Dr. ESP, say it isn’t true.  Have you joined the wing of the Democratic party which says we need to appeal to Trumpsters to defeat him?  Don’t you realize the BLUE WAVE last November was about progressive issues with which most Americans agree.  Were you staring at the super wolf blood moon too long last night?

NO!!! Just the opposite.  Bullock has twice been elected Governor of a RED state even though he has taken the following positions on national issues.

  • Bullock is pro-choice and vetoed two bills restricting late-term abortions.  In 2013, he received a 100 percent rating from NARAL.
  • He is an advocate of campaign finance reform and as Montana’s attorney general challenged the Citizens United decision.
  • He supports DACA and last April refused to deploy National Guard troops to the Mexican border.  He supported the resettlement of Syrian refugees in Montana despite opposition from the Republican legislature.
  • In 2014, he supported legislation which made Montana the 34th state to legalize same sex marriage.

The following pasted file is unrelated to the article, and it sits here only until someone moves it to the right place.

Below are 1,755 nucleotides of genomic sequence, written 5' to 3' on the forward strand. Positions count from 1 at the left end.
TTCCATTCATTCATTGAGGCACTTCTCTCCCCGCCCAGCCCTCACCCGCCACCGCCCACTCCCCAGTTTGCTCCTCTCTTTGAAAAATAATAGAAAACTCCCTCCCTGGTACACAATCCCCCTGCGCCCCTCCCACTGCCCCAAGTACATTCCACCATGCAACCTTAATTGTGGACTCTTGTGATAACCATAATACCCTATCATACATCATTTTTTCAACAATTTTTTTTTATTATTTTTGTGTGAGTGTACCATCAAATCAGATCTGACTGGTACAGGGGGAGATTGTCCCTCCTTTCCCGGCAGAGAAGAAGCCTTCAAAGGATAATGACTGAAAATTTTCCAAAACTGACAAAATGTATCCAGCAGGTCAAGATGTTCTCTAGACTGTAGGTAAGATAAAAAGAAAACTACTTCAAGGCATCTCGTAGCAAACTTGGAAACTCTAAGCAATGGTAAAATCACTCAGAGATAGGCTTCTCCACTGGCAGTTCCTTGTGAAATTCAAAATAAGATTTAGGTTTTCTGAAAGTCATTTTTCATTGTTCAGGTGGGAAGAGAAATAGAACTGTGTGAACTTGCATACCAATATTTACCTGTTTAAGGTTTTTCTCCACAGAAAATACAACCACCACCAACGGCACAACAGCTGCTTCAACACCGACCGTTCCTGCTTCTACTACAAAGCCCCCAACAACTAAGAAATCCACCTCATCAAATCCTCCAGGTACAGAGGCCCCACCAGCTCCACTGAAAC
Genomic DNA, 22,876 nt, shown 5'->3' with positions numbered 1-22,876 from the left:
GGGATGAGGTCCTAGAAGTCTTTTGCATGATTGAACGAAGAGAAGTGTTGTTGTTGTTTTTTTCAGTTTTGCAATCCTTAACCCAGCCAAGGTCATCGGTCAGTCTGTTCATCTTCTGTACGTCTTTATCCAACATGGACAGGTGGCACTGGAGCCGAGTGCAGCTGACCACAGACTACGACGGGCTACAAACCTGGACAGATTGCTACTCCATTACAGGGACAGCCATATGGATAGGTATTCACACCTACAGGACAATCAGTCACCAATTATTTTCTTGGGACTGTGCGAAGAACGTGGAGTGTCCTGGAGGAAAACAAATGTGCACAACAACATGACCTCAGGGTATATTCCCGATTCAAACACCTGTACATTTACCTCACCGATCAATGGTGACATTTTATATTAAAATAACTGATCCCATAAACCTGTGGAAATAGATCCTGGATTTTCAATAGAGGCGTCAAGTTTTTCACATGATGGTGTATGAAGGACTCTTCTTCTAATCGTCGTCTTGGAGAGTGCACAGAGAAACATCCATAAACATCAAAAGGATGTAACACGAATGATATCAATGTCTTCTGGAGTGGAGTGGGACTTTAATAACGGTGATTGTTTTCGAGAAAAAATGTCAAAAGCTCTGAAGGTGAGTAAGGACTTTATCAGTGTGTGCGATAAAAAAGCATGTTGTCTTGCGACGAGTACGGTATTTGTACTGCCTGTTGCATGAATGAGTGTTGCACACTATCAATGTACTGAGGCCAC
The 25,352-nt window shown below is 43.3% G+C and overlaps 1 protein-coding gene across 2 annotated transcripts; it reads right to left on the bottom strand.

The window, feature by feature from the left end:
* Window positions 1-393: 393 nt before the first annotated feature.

• He opposed the FCC’s decision to repeal net neutrality and signed an executive order prohibiting any internet provider with a state contract from blocking or charging fees for faster web service.
  • He is pro-labor and has been endorsed by the AFL-CIO and Montana Education Association.
  • He supported Hillary Clinton in the 2016 general election.

Am I ready to jump on the yet to be fired-up Bullock bandwagon?  No.  I am just pointing out Democrats do not need to moderate positions to attract Trump supporters.  What they do need are more people who can explain to those voters, from their own perspective, why they should support mainstream progressive issues and candidates who espouse them.  Steve Bullock is a good role model.

For what it’s worth.



One of the recurring themes in the month-long punditry over the partial government shutdown is how Donald Trump’s obsession with building a wall on the Southern border is unlikely to expand his electoral base.  This is especially disconcerting to establishment Republicans as it flies in the face of what became known as the 2013 GOP Autopsy Report which acknowledged the need, after presidential losses in 2008 and 2012, to reach out beyond the party’s dwindling base of older white males.

Image result for michael steeleFormer RNC chair Michael Steele, on several occasions, has suggested Trump did just the opposite, alienating minorities, women and young voters.  In an interview last January with Melissa Quinn of the Washington Examiner, Steele went so far as to call Trump a racist and misogynist. Citing specific comments and actions, Steele concluded, “I think at this point the evidence in incontrovertible.  It’s right there.”